German Finance Minister Wolfgang Schaeuble said Group of 20 finance chiefs agreed today in Moscow to stick to deficit-reduction pledges made by their leaders almost three years ago and to pursue a follow-up plan by September, when top policy makers meet again in St. Petersburg.
There is a “clear commitment” by the G-20 to honor promises made in the past, especially regarding the “Toronto commitments” from June 2010, Schaeuble told reporters after a two-day meeting of G-20 finance ministers and central bank governors.
The G-20 will “stand by what was agreed at the G-20 summit in Los Cabos, namely to agree on a follow-up solution to the Toronto commitments by the next G-20 summit in St. Petersburg,” Schaeuble said. “We all agree that a credible medium-term reduction in the too-high deficits and debt is absolutely necessary, especially for the advanced economies.”
The finance minister of Europe’s biggest economy came to Moscow hoping for a “concrete” follow-up agreement to a G-20 goal set in Toronto in 2010 that’s been missed by countries including the U.S. and the U.K. Undersecretary Lael Brainard, representing the U.S. Treasury in Moscow, said the G-20’s priority should be to find ways to strengthen economic growth.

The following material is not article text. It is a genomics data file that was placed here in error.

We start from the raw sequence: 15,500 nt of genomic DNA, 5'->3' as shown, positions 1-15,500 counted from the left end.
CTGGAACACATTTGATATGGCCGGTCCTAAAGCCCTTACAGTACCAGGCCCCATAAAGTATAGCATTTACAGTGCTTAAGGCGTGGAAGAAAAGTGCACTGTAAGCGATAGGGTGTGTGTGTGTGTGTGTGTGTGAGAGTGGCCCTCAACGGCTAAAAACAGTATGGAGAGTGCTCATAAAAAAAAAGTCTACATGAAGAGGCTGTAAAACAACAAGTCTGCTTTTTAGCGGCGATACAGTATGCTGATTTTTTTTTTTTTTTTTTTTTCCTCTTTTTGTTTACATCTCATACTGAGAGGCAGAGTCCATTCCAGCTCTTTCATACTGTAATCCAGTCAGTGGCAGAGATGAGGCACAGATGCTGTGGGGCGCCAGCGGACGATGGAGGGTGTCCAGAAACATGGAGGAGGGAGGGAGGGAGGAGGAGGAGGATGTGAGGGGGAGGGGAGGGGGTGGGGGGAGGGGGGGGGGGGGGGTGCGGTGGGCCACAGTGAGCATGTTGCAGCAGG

Assessing the appropriate stance of fiscal policy has caused rifts between the major economies since the global financial crisis began in 2007. Recovery has proved much slower than was anticipated in Toronto, Organization for Economic Cooperation and Development Secretary General Angel Gurria said in Moscow.
Leaders agreed in Toronto to halve their budget deficits by this year and stabilize debt by 2016. Schaeuble has said expressions of intent to consolidate budgets are important to restore investor confidence in governments’ ability to repay their debts.
The finance chiefs already watered down their Toronto agreement after November talks in Mexico City, saying they would ensure “the pace of fiscal consolidation is appropriate to support recovery.”
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